FRANKFORT, Ky. — The dramatically cooler nights of the last few weeks are a blessing for anglers.

These longer, colder nights pull the residual heat from the water, signaling to game fish that it is time to fatten up on the fall harvest of baitfish born earlier in the year.

The picturesque panorama of the changing leaves rings many of our reservoirs in fall. The fishing sometimes takes a backseat to the pleasure of soaking in all of the exquisite scenery. A fall weekend of staying at a Kentucky State Resort Park and fishing in the most superb setting of the year is a great stress reducer before the hub bub of the holiday season arrives.

Here are three of the best Kentucky State Resort Parks for a fall weekend fishing getaway:

Kenlake State Resort Park, Kentucky Lake: Kentucky Lake - along with its twin to the east, Lake Barkley - rank among the nation’s best largemouth bass fisheries. The lakes check in as the fourth best bass fishing destination in the southeast by Bassmaster Magazine for 2016. Few places produce as many largemouth bass weiging 4 pound or more, as well as mind-boggling numbers of 2- to 3-pound largemouths. A 25-fish day here is just so-so.

Fall is one of the best times to book a weekend at Kenlake State Resort Park. This park’s location provides excellent access to great bass fishing spots on Kentucky Lake and the lake is often nearly empty in fall.

During fall, Kentucky Lake’s largemouth bass are making the transition from deep water summer haunts on main lake ledges and channel drops back into shallow water. The sloping banks in the bays on the Land Between the Lakes side of the lake directly across from Kenlake State Resort Park provide outstanding action. The changing leaves on this undeveloped side of Kentucky Lake provide spectacular scenery.

Try bottom-crawling a 1/2-ounce football jig in the Okeechobee craw or Cumberland craw colors down these sloping banks in Barnett Bay, Vickers Bay or Rhodes Bay. A 7-inch straight-tailed green pumpkin worm rigged on a 1/4-ounce Shakey head fished the same also produces numbers of largemouth bass. You also may stumble across a brute smallmouth bass in these areas as well.

Lake Cumberland State Resort Park, Lake Cumberland: Striped bass in Lake Cumberland are thriving. The fishery is returning to its former glory after the lake was lowered for several years to repair Wolf Creek Dam. Southeastern Fishery District Biologist John Williams reports the number of fish exceeding 30 inches is dramatically improving. Anglers are catching fish heavier than 25 pounds with much greater regularity. This fishery will continue to improve for the foreseeable future.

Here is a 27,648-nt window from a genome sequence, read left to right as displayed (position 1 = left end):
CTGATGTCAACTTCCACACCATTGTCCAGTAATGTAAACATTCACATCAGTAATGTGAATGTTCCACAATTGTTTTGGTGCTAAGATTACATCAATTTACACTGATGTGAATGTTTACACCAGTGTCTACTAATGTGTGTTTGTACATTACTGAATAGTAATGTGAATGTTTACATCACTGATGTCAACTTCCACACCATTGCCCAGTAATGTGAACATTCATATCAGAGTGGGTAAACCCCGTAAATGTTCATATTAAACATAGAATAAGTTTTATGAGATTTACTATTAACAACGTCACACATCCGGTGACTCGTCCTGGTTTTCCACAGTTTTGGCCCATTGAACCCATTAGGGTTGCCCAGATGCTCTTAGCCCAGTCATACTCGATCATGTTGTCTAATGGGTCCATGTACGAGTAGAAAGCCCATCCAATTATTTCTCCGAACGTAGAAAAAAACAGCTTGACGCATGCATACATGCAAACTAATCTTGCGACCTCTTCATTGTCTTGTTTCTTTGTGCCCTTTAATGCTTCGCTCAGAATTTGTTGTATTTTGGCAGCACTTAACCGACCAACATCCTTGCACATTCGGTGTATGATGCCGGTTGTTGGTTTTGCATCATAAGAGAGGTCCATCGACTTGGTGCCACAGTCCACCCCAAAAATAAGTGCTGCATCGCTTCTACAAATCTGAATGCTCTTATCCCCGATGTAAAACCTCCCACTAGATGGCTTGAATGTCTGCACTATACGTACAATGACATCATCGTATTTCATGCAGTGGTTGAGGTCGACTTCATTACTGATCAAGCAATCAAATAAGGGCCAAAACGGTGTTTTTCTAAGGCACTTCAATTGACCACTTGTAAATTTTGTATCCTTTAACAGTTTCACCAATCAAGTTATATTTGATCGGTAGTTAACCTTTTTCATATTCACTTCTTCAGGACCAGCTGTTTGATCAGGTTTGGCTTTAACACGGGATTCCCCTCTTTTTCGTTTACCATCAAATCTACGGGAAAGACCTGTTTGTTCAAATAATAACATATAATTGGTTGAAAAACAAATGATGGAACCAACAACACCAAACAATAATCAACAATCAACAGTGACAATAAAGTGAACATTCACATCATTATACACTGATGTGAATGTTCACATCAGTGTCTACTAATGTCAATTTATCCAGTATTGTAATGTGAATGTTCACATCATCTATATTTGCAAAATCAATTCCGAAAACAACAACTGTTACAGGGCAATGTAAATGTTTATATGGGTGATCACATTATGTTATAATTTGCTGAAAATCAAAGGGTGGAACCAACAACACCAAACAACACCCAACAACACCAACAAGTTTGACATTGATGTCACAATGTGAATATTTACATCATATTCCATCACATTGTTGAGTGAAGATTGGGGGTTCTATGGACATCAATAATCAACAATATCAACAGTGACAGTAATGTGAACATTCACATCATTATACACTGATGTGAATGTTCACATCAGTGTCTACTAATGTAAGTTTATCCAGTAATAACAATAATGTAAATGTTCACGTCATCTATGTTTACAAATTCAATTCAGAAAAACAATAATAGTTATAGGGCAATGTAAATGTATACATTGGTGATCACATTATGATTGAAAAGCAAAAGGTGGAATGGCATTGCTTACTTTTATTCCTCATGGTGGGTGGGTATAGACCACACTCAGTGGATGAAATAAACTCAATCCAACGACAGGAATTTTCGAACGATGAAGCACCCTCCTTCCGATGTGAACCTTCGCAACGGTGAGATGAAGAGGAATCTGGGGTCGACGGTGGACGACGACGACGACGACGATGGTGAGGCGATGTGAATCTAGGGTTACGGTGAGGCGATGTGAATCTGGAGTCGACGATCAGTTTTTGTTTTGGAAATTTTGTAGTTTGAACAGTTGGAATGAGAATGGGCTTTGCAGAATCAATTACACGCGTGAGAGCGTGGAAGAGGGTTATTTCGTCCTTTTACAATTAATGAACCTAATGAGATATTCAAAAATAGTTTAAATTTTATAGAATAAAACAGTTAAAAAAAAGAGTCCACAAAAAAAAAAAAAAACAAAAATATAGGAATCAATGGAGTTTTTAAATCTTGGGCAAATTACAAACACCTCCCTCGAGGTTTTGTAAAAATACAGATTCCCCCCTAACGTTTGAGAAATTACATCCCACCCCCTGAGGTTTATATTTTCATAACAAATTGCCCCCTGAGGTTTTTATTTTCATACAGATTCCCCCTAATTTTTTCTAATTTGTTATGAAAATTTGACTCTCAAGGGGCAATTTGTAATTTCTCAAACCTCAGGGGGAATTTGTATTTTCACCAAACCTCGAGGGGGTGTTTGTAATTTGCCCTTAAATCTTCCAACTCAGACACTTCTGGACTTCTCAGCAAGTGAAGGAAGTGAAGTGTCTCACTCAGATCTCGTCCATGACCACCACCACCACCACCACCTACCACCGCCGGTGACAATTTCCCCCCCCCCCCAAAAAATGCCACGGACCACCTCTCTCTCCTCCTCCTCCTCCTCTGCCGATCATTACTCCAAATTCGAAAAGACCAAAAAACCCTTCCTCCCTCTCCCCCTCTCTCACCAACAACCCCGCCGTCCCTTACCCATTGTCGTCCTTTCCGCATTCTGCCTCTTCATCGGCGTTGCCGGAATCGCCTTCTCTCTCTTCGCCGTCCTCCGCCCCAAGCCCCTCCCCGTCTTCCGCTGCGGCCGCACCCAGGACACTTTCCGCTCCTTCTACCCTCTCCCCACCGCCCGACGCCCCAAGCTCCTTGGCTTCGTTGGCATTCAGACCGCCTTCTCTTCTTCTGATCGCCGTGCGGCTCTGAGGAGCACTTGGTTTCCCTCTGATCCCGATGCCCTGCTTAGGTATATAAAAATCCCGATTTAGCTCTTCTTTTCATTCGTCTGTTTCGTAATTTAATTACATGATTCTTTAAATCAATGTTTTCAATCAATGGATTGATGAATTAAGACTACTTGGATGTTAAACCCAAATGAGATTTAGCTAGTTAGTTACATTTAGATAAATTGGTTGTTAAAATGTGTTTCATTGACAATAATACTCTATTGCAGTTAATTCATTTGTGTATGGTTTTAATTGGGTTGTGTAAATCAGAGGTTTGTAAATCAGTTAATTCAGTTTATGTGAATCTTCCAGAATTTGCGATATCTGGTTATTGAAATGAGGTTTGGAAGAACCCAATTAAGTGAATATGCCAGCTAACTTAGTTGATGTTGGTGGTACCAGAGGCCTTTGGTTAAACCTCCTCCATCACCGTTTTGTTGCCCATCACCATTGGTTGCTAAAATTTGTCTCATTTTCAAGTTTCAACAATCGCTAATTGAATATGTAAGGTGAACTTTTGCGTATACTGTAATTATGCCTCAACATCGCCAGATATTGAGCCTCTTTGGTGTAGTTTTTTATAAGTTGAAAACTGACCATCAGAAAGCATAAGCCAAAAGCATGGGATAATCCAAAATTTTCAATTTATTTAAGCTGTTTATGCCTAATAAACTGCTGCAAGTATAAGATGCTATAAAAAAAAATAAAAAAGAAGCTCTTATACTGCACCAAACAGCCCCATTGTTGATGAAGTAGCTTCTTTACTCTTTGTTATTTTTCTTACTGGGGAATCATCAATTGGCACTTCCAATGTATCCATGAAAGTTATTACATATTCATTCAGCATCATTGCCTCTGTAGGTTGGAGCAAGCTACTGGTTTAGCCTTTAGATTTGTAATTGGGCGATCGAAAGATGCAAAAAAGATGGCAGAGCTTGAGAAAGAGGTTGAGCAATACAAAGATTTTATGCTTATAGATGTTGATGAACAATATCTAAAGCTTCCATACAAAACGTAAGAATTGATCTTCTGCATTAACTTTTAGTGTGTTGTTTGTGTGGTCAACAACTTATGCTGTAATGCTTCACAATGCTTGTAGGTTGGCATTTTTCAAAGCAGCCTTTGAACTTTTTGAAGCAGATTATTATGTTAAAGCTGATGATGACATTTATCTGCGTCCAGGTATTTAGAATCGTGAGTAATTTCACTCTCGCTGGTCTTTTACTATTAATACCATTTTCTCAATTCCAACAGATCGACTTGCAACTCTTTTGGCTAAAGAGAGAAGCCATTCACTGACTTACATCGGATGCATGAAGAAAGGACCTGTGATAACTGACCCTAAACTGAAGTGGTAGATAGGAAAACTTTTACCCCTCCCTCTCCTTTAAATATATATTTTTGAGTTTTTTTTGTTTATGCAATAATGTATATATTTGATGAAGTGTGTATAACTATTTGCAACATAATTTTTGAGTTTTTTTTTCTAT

Fall is a fantastic season for Lake Cumberland striped bass fishing and the location of Lake Cumberland State Resort Park places anglers in the perfect spot on the lake.

In October, stripers usually hang from 35 to 70 feet deep along main lake flats and points. These same areas in the lower ends of major creek arms such as Beaver, Indian and Wolf creeks also hold stripers. The lower lake region, from Lake Cumberland State Resort Park down to the dam, seems to produce slightly better fishing in fall.

Bottom fishing live alewives, shad or large shiners is one of the easiest and most productive ways to catch fall stripers on Lake Cumberland. The small coves on the south bank of the lake from the mouth of Beaver Creek to the mouth of Indian Creek make great places to bottom fish in fall. Most of these coves have bank areas comprised of broken shale mixed with mud. Smart anglers beach the nose of their boats on these soft banks and fish their live bait rigs off the back of the boat.

A slip-sinker rig comprised of a 1/2-ounce egg sinker, barrel swivel and leader of 17-pound abrasion resistant monofilament line with a 5/0 circle hook on the business end works wonders. If you don’t get a bite within 45 minutes, move to the next cove.

Dale Hollow Lake State Resort Park, Dale Hollow Lake: Few other lakes in the country produce as many robust 3- to 6-pound smallmouth bass as Dale Hollow Lake. The 6,614 acres of the lake in Kentucky make good water for fall smallmouth bass fishing. Bonus: Dale Hollow is one of the most scenic lakes in the upper south.

Leitchfield’s David L. Hayes caught the 11-pound, 15-ounce all-tackle world record smallmouth bass not far from the boat ramp now named for him at Dale Hollow Lake State Resort Park on July 9, 1955. The weedbeds found in the coves adjacent to the ramp hold smallmouth bass in fall.

Drifting large crappie minnows or medium-sized shiners over these weedbeds produces the best numbers of smallmouth bass and fools the big ones. Use a size 1 Octopus style hook with a few slip shots gently crimped on the line 18 to 24 inches above it.

Weedbeds abound in Wolf River arm of the lake, as well as in Sulphur and Illwill creeks. Fishing the minnows or shiners on points in these areas also produces smallmouth bass, but the weedbeds seem to the more consistent producer of bigger fish.

Visit a Kentucky state resort park this fall and enjoy bountiful fishing during the best time of year.

Author Lee McClellan is a nationally award-winning associate editor for Kentucky Afield magazine, the official publication of the Kentucky Department of Fish and Wildlife Resources. He is a life-long hunter and angler, with a passion for smallmouth bass fishing.

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